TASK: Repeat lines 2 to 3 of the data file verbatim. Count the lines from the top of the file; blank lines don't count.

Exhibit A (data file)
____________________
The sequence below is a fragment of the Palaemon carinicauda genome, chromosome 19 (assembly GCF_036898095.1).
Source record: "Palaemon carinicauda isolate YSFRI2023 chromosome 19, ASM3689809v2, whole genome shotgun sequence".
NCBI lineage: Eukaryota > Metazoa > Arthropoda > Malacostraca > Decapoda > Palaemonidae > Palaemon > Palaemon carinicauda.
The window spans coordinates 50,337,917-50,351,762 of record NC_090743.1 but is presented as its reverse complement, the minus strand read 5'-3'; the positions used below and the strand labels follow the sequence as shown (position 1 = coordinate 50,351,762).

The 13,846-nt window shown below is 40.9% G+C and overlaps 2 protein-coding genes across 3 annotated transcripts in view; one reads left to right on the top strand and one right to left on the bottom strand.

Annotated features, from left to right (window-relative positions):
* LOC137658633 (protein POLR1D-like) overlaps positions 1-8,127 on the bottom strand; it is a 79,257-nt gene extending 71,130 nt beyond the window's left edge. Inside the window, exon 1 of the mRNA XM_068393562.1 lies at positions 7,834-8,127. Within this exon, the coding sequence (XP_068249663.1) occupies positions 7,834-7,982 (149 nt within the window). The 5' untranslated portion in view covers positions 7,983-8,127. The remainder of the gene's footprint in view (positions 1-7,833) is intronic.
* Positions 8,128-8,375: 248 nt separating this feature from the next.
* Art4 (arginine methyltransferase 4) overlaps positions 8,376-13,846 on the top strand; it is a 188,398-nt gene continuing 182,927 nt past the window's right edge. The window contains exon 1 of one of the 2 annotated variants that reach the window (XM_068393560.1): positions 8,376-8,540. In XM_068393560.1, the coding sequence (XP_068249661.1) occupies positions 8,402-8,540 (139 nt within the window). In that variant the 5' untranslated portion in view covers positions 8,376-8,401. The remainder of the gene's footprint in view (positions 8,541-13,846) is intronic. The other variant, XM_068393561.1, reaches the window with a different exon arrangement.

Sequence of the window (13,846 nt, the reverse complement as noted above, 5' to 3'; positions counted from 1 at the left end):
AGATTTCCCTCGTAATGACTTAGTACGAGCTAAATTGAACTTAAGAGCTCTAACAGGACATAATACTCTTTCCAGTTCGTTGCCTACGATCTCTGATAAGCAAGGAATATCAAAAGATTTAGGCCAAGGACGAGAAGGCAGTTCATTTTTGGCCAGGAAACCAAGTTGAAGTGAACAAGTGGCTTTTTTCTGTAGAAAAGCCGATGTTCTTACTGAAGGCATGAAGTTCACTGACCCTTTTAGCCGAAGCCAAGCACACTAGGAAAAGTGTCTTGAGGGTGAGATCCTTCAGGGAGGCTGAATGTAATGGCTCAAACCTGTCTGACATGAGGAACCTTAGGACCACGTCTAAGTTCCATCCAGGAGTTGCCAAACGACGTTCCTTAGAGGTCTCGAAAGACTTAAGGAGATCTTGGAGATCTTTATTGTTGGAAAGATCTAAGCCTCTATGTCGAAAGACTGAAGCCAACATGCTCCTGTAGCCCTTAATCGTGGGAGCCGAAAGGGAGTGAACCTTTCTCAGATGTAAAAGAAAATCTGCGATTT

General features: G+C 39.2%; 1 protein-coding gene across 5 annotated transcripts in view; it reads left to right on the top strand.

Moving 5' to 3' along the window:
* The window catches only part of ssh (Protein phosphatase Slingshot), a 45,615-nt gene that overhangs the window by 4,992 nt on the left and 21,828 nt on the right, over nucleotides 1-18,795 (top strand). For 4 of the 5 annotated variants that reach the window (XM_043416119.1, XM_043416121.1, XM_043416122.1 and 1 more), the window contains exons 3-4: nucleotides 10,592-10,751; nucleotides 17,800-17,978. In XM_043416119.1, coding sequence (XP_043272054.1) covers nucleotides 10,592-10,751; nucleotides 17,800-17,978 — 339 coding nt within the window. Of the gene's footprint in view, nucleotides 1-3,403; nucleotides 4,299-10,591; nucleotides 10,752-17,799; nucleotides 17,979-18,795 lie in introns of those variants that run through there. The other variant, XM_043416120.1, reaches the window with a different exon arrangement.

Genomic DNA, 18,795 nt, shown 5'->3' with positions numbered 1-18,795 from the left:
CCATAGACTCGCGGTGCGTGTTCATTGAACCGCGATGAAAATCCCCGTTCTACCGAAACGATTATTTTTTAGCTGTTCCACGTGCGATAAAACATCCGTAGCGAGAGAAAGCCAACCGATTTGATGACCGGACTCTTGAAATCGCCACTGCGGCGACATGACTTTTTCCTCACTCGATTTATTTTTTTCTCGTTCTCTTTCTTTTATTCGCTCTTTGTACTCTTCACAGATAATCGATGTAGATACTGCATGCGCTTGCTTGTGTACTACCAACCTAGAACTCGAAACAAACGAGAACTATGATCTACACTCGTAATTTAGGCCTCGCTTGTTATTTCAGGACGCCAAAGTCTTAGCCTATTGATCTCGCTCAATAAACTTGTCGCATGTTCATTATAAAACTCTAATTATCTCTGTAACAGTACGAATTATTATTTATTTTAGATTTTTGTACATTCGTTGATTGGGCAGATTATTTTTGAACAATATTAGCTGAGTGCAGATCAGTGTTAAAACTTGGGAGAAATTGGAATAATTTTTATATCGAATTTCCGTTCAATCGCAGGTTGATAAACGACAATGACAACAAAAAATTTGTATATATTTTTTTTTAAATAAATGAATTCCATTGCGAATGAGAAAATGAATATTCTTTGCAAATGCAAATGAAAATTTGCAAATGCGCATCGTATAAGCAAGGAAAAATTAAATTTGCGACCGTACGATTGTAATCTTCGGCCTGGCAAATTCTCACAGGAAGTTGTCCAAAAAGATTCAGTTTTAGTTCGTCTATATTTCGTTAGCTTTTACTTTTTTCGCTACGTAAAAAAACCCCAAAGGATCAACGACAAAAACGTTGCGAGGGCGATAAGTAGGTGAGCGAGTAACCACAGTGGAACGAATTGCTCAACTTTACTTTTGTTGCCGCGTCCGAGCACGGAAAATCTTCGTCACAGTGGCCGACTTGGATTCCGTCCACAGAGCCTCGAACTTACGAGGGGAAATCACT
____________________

Source record: "Palaemon carinicauda isolate YSFRI2023 chromosome 19, ASM3689809v2, whole genome shotgun sequence".
NCBI lineage: Eukaryota > Metazoa > Arthropoda > Malacostraca > Decapoda > Palaemonidae > Palaemon > Palaemon carinicauda.